Figure 3
figure 3

Mean histopathological scores according to groups.

In bioactive groups having FGF, there was the surface epithelium regeneration as well as significantly increased collagen, which was replaced by the submucosal and muscular layer. Moderate decrease on the 7th day and significant decrease on the 28th day were observed in the inflammatory cell density between the collagen bundles. Significantly increased collagen (blue color) between the submucosal and muscular layers was observed with Mason Trichrome Stained tissues. When FGF(+) Groups were compared with the FGF(−) Group and Sham Group, the epithelial regeneration and collagen deposition in layers were significantly accelarated and inflammatory cells were decreased (p<0.05) in 7th and 28th days (Table 3, Fig. 3).

The burst pressures of the esophagial segments demonstrated variations. The ones which treated with FGF containing bioactive meshes (FGF(+) Groups) showed statistically significant higher burst pressure values with respect to the Sham and FGF(−) Groups (Table 3, Fig. 4).

Figure 4
figure 4

Differences of mean bursting pressure in the groups.


Tissue regeneration technologically combines artificial scaffolds, cell-matrix and growth factors (GFs) to provide double or triple matrix products that can be applied in tissue repair and remodeling. It has been confirmed by Zhu et al. that these scaffolds can provide functional esophagus substitution well enough to support the growth of pig esophageal cells such as epithelial, fibroblast and muscle cells37. The effects of growth factors (GFs) on wound healing have been the subject of many studies9,20,24. Of these, fibroblast growth factor (FGF) is characterized as a strong mitogen for fibroblasts, capillary endothelial cells and mesenchymal cells. Therefore, it has been suggested that FGF plays a key role in accelerating wound healing, activating fibroblasts and inducing neovascularization38. With the electrospinning technique, it is possible to design double layer matrices with nanofibers consisting of poly ε-caprolactone (PCL)/poly-L-lactic acid (PLLA) for the lower layer and PCL/gelatin for the upper layer and gelatin microspheres are included in the middle of the two layers for controlled growth factor transmission39. Also it was reported that the sandwich scaffolding system have anti-leak and cell-binding support properties40.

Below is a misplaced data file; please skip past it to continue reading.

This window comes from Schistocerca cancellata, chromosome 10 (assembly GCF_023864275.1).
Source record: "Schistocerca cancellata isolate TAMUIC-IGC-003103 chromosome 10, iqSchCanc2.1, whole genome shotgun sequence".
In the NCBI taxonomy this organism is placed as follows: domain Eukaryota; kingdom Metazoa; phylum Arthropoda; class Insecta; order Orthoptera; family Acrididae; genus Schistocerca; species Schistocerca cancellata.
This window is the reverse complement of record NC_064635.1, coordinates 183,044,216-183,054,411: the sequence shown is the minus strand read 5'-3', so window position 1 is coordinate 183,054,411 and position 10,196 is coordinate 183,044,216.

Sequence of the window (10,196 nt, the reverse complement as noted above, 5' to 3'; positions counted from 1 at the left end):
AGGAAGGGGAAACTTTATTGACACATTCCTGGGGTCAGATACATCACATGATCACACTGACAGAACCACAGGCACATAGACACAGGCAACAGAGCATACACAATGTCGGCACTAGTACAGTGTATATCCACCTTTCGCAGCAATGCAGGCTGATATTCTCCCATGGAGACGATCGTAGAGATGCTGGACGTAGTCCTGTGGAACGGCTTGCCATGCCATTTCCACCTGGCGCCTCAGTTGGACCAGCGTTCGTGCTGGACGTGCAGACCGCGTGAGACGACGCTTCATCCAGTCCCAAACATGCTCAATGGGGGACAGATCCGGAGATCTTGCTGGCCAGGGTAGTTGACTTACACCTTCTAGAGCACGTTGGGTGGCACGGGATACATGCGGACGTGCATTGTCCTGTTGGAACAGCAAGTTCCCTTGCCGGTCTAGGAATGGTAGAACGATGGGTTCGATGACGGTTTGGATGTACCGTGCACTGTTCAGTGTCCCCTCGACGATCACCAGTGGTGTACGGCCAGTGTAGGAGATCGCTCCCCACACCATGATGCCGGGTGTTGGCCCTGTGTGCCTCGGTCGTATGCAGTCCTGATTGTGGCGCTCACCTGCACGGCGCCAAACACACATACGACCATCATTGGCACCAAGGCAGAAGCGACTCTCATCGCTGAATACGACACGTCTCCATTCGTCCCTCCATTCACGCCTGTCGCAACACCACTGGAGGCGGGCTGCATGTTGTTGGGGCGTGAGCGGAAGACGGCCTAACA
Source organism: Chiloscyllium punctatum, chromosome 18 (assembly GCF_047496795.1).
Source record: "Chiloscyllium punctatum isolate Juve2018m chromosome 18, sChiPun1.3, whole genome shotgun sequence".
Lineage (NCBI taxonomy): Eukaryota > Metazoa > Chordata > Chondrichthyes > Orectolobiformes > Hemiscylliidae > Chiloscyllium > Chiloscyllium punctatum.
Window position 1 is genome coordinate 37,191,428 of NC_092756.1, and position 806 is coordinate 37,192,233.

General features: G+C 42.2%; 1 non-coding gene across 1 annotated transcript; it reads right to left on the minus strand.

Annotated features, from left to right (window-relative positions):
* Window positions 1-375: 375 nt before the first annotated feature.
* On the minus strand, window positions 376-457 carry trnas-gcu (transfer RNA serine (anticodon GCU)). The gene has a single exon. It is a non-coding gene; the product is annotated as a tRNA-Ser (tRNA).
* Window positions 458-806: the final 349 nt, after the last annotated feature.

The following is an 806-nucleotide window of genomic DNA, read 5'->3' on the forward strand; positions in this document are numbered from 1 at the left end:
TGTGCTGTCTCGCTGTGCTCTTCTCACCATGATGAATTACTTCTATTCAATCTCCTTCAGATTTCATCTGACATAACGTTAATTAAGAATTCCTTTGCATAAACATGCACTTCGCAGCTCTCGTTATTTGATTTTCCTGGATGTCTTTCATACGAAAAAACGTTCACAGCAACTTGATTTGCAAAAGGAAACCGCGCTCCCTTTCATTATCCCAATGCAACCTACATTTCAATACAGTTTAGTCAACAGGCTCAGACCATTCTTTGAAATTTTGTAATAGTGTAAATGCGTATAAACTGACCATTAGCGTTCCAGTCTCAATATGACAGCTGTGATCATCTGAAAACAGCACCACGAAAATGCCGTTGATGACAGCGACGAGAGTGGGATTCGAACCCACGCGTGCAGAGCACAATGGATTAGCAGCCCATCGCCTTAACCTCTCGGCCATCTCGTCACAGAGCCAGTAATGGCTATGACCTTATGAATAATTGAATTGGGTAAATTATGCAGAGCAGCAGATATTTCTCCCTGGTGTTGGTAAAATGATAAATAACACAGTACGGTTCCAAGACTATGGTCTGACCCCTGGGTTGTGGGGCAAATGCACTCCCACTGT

In our study, it was aimed that it is the first study in terms of evaluating the short and long term results of mesh and growth factor (GF) that will create a barrier for sealing in esophageal anastomoses and increase cell migration and proliferation. When poly-ε-caprolactone (PCL) nanofiber layer was used in rabbit esophageal repair, an improvement in both epithelial and smooth muscle cells was provided. When polyvinylidene fluoride (PVDF) and absorbable vicryl surgical layer were used, morbidity and mortality rates were higher compared to the PCL nanofiber layer41,42.

In esophageal repair studies using poly-e-caprolactone (PCL) material, it has been reported that epithelial and smooth muscle cells can be observed within a postoperative month. Investigating the efficacy of random PCL and PCL-gelatin nanofibrous scaffold using human esophageal epithelial cells, Kuppan et al. found that epithelial cells were completely covered with epithelial cells after showing rapid adhesion and spread on PCL and PCL-gelatin nanofibrous scaffolds. They reported that PCL-based scaffolds help epithelial cell adhesion, showing the characteristics of living and cobblestone, enabling these cells to grow and proliferate35.